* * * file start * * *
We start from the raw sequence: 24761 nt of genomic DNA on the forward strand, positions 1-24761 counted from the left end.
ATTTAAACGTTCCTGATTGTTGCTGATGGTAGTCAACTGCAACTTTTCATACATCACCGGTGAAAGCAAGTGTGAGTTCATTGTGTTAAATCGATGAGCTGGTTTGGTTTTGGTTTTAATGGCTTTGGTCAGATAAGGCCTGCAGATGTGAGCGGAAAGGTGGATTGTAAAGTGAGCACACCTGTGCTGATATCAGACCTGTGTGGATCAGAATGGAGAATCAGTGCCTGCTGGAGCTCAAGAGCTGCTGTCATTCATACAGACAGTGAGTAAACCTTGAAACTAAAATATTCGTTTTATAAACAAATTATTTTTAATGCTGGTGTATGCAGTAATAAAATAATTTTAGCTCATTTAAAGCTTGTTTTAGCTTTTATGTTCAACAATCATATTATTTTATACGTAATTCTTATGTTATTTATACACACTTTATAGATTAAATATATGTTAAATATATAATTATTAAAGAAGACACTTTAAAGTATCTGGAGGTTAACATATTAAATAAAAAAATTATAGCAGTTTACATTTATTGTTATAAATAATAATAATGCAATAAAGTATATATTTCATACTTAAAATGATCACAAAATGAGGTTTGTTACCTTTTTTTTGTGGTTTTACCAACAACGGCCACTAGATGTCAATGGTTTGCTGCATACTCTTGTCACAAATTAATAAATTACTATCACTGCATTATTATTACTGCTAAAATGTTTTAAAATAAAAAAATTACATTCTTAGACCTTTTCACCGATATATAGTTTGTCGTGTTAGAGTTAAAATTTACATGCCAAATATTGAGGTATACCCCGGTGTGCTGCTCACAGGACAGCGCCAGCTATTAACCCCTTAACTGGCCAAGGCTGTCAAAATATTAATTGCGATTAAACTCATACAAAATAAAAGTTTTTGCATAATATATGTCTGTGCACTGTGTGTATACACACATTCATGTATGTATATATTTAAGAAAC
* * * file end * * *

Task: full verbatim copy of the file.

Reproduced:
We start from the raw sequence: 24761 nt of genomic DNA on the forward strand, positions 1-24761 counted from the left end.
ATTTAAACGTTCCTGATTGTTGCTGATGGTAGTCAACTGCAACTTTTCATACATCACCGGTGAAAGCAAGTGTGAGTTCATTGTGTTAAATCGATGAGCTGGTTTGGTTTTGGTTTTAATGGCTTTGGTCAGATAAGGCCTGCAGATGTGAGCGGAAAGGTGGATTGTAAAGTGAGCACACCTGTGCTGATATCAGACCTGTGTGGATCAGAATGGAGAATCAGTGCCTGCTGGAGCTCAAGAGCTGCTGTCATTCATACAGACAGTGAGTAAACCTTGAAACTAAAATATTCGTTTTATAAACAAATTATTTTTAATGCTGGTGTATGCAGTAATAAAATAATTTTAGCTCATTTAAAGCTTGTTTTAGCTTTTATGTTCAACAATCATATTATTTTATACGTAATTCTTATGTTATTTATACACACTTTATAGATTAAATATATGTTAAATATATAATTATTAAAGAAGACACTTTAAAGTATCTGGAGGTTAACATATTAAATAAAAAAATTATAGCAGTTTACATTTATTGTTATAAATAATAATAATGCAATAAAGTATATATTTCATACTTAAAATGATCACAAAATGAGGTTTGTTACCTTTTTTTTGTGGTTTTACCAACAACGGCCACTAGATGTCAATGGTTTGCTGCATACTCTTGTCACAAATTAATAAATTACTATCACTGCATTATTATTACTGCTAAAATGTTTTAAAATAAAAAAATTACATTCTTAGACCTTTTCACCGATATATAGTTTGTCGTGTTAGAGTTAAAATTTACATGCCAAATATTGAGGTATACCCCGGTGTGCTGCTCACAGGACAGCGCCAGCTATTAACCCCTTAACTGGCCAAGGCTGTCAAAATATTAATTGCGATTAAACTCATACAAAATAAAAGTTTTTGCATAATATATGTCTGTGCACTGTGTGTATACACACATTCATGTATGTATATATTTAAGAAAC